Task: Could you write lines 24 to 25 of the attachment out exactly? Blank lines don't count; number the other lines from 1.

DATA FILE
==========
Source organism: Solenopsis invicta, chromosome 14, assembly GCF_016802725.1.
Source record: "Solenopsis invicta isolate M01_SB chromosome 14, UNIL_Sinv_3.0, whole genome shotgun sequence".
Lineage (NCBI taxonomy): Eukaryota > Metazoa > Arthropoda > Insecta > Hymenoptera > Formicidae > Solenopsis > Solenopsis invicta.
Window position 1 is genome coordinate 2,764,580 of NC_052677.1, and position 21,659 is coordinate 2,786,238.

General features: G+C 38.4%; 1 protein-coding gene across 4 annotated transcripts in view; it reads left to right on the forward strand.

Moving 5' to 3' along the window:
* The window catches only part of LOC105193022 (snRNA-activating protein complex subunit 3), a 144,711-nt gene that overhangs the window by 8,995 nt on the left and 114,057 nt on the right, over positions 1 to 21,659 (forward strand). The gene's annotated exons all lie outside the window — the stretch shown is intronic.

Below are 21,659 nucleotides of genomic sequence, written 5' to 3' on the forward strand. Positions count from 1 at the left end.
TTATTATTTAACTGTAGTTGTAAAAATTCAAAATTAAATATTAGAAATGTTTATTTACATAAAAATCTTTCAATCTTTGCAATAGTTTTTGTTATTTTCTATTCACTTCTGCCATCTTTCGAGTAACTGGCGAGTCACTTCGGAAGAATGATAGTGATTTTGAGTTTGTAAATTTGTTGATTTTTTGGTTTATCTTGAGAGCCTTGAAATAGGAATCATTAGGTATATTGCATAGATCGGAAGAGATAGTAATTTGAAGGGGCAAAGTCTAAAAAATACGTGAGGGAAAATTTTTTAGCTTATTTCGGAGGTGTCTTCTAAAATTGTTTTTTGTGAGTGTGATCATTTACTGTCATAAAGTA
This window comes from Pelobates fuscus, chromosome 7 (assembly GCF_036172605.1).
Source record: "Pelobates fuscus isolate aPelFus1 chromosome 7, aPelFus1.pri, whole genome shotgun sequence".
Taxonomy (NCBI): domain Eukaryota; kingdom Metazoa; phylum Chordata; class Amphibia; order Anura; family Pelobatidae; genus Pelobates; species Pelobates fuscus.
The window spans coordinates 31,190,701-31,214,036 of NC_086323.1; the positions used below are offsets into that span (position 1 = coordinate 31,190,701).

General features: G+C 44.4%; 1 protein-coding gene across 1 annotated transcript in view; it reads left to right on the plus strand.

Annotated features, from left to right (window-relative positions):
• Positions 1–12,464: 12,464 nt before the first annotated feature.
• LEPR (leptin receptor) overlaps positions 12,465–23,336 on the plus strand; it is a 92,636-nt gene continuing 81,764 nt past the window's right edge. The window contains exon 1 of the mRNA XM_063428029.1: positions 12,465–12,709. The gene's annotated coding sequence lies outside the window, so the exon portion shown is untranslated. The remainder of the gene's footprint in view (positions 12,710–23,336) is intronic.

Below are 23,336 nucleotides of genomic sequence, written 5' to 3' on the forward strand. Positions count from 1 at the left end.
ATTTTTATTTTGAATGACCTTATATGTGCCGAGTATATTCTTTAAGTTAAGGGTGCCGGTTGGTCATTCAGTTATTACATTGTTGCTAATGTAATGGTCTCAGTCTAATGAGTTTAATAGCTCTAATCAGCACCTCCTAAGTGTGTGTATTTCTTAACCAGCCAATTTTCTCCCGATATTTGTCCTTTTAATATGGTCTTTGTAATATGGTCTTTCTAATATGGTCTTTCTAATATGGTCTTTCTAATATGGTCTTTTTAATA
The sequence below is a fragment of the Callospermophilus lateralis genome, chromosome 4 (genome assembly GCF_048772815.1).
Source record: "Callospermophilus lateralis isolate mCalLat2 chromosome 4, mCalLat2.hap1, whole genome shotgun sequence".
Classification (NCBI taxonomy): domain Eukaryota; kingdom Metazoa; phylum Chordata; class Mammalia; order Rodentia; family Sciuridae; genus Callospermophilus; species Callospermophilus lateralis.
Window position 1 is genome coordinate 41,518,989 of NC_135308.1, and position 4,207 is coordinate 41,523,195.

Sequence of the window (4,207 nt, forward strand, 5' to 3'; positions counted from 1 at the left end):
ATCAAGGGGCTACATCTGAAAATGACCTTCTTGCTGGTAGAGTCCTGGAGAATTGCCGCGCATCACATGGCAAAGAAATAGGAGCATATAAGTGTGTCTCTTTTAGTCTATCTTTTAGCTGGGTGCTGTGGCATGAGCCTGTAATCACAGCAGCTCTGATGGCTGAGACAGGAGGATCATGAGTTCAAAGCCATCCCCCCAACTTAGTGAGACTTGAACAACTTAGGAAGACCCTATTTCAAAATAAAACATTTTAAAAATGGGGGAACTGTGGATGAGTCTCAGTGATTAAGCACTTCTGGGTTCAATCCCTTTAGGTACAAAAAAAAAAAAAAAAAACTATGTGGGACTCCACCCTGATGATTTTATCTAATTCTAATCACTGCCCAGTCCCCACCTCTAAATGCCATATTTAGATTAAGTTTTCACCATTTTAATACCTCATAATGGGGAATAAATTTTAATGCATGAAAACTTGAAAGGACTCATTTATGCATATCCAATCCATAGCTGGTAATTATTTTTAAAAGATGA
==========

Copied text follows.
Sequence of the window (4,207 nt, forward strand, 5' to 3'; positions counted from 1 at the left end):
ATCAAGGGGCTACATCTGAAAATGACCTTCTTGCTGGTAGAGTCCTGGAGAATTGCCGCGCATCACATGGCAAAGAAATAGGAGCATATAAGTGTGTCTCTTTTAGTCTATCTTTTAGCTGGGTGCTGTGGCATGAGCCTGTAATCACAGCAGCTCTGATGGCTGAGACAGGAGGATCATGAGTTCAAAGCCATCCCCCCAACTTAGTGAGACTTGAACAACTTAGGAAGACCCTATTTCAAAATAAAACATTTTAAAAATGGGGGAACTGTGGATGAGTCTCAGTGATTAAGCACTTCTGGGTTCAATCCCTTTAGGTACAAAAAAAAAAAAAAAAAACTATGTGGGACTCCACCCTGATGATTTTATCTAATTCTAATCACTGCCCAGTCCCCACCTCTAAATGCCATATTTAGATTAAGTTTTCACCATTTTAATACCTCATAATGGGGAATAAATTTTAATGCATGAAAACTTGAAAGGACTCATTTATGCATATCCAATCCATAGCTGGTAATTATTTTTAAAAGATGA